Quarantine Workouts

Its been a while since I’ve last written. I hope you all have been well. As I think back to the past long weeks with our Stay-At-Home order, I’ve seen tons of growth. When this all started out, I had a bad allergy outbreak. My throat was so sore I couldn’t swallow without lots of pain. I struggled teaching yoga classes since it hurt to talk. So I took a few days off from work. Then, the day I came back to work, Corona had started to take off and my Boss required me to work from home. I grabbed a few folders of work and my laptop and headed home. Never in my wildest dreams would I think it would be extended this long since the lockdown began.

To be honest, since this started out with me being sick, I was already in a sick mindset. If you know me, I’m still doing things when I’m sick since I feel good blood circulation and getting the lymph moving is important to health. Even if I’m just walking, light running, or even strength workouts, then that’s what I’m doing. I’m also taking hot Epsom salt baths and lots of soups. I don’t mess around when it comes to healing. It still took about a month for my seasonal allergy to be relieved.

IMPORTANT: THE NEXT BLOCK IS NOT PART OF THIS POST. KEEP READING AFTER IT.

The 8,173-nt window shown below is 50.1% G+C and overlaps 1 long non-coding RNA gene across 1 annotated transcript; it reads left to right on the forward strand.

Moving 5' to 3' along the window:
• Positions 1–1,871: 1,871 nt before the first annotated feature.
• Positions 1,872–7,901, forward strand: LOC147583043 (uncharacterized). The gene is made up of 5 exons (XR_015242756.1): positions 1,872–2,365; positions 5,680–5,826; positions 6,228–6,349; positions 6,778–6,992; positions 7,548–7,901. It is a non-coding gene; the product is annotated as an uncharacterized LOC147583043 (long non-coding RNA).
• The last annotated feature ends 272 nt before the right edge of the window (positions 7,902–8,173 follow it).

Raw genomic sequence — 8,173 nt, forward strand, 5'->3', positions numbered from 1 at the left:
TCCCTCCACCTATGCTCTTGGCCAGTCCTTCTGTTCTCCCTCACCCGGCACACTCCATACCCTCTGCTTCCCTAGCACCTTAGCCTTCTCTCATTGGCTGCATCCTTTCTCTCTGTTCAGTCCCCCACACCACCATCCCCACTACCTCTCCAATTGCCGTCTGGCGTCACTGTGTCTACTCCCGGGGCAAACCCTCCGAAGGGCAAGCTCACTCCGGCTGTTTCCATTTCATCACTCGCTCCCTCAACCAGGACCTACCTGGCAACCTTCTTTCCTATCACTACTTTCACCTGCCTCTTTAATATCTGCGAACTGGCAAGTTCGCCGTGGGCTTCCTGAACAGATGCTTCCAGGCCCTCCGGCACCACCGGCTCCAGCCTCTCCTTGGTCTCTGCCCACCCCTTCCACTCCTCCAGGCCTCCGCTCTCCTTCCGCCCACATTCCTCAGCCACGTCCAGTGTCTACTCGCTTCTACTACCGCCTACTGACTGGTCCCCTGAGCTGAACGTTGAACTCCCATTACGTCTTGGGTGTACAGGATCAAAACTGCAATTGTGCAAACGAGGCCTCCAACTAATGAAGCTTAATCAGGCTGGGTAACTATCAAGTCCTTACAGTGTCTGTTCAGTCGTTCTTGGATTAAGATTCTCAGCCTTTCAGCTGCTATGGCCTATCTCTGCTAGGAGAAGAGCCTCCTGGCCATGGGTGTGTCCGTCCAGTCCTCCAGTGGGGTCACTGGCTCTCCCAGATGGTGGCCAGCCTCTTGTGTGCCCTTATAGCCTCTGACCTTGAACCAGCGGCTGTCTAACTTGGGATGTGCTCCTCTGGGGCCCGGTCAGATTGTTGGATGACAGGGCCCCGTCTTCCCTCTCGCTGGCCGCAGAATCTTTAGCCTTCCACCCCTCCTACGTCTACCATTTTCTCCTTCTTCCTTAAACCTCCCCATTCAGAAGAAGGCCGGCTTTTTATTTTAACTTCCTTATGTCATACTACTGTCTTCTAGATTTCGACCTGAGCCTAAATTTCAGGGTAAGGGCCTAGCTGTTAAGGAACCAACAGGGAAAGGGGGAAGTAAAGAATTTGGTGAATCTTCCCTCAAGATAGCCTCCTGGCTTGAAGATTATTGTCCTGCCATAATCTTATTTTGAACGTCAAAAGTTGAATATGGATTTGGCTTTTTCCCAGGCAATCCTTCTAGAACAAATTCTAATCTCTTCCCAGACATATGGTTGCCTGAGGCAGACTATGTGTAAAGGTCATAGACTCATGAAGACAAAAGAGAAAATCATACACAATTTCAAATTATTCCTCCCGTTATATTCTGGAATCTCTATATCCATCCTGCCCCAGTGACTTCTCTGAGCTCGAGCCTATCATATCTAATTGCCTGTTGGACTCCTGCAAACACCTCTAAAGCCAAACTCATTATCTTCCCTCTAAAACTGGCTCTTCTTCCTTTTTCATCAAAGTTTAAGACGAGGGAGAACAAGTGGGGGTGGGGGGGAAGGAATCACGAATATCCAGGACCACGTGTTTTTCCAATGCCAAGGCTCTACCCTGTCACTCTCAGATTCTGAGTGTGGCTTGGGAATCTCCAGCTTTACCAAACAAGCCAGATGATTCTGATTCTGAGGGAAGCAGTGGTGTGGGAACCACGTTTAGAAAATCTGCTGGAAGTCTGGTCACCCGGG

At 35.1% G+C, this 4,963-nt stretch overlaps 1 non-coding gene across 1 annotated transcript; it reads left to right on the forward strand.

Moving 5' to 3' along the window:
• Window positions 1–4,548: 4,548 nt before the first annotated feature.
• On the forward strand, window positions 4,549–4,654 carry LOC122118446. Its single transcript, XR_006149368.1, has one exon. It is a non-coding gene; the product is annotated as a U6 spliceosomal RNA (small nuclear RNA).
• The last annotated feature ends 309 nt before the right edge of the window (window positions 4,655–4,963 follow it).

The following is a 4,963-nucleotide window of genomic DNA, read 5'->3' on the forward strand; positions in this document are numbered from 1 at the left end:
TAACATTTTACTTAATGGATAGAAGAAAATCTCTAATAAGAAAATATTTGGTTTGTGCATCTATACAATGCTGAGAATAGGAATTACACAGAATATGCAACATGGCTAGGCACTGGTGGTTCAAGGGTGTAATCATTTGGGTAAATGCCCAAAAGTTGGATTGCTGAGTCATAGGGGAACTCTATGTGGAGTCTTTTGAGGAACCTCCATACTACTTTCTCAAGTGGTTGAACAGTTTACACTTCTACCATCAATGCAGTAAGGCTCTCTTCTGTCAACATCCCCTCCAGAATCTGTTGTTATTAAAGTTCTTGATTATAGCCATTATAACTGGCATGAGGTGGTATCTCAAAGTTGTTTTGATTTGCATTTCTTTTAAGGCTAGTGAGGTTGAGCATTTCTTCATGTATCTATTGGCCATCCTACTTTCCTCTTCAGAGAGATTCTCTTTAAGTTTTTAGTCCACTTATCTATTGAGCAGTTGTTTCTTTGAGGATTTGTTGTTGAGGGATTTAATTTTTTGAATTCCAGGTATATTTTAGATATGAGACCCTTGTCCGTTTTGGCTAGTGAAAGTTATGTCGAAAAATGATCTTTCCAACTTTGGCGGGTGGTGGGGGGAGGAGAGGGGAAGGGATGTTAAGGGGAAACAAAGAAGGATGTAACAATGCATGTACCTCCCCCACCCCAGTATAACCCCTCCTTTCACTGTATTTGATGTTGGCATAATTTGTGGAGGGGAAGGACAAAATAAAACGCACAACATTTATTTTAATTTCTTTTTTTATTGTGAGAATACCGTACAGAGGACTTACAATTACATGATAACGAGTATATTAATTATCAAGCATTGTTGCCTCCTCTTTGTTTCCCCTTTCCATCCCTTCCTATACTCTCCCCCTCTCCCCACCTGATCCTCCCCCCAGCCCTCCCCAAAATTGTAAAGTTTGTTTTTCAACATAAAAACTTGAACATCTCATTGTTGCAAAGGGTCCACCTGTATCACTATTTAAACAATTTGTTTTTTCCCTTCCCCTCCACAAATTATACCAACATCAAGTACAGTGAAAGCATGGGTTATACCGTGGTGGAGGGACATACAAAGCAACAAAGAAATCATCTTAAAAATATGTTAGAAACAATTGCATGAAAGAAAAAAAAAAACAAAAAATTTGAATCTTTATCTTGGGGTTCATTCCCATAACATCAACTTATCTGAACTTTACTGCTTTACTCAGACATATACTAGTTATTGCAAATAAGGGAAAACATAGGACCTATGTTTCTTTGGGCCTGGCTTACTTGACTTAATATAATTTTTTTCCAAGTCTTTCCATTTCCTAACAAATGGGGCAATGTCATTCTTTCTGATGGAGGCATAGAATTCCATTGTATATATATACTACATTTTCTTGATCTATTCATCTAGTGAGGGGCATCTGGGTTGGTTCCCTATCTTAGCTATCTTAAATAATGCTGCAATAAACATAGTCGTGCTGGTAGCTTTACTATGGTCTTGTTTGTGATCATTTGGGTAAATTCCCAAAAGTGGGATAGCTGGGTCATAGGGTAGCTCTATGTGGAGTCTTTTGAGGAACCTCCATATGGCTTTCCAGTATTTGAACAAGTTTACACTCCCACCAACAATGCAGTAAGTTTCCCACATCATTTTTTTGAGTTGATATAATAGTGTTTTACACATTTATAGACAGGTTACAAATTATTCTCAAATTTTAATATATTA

The problem, when I started working from home, I wasn’t very focused. It was temporary, right? So I was making do with the time already expecting I wouldn’t be very productive. I was also working on a big contract so that kept me focused. But I wasn’t getting all the bang out of my bucket of time.

On the personal side, I was going about 3 days without a shower or shave. I wouldn’t really change clothes either. I was pretty gross. I chocked it up to being sick. But it was probably a little mental too. I was working out a little, but not very well. And I was eating like crazy. Every walk through the kitchen meant I stuffed something in my belly. After the first week, I realized I had to change something. I started into a more regular schedule of working out twice a day and taking a shower every day. I was lifting heavy stuff and I could feel strength and size increasing. I justified my eating as bulking. I even thought about reaching 200 pounds for the first time in my life. Then I’d cut back.

Native Americans are often predisposed to diabetes. Actually, I don’t know if I’d call it as much of a predisposition as a cultural lifestyle thing. But much of my family has been plagued with this disease. My younger brother and Dad both have type 2 diabetes. So as I was playing games about reaching 200 pounds, I started to think, "what if I got diabetes while playing this game?" And both of these close family members had heart attacks too. It was time to stop playing games. It was time to clean up my body and mind.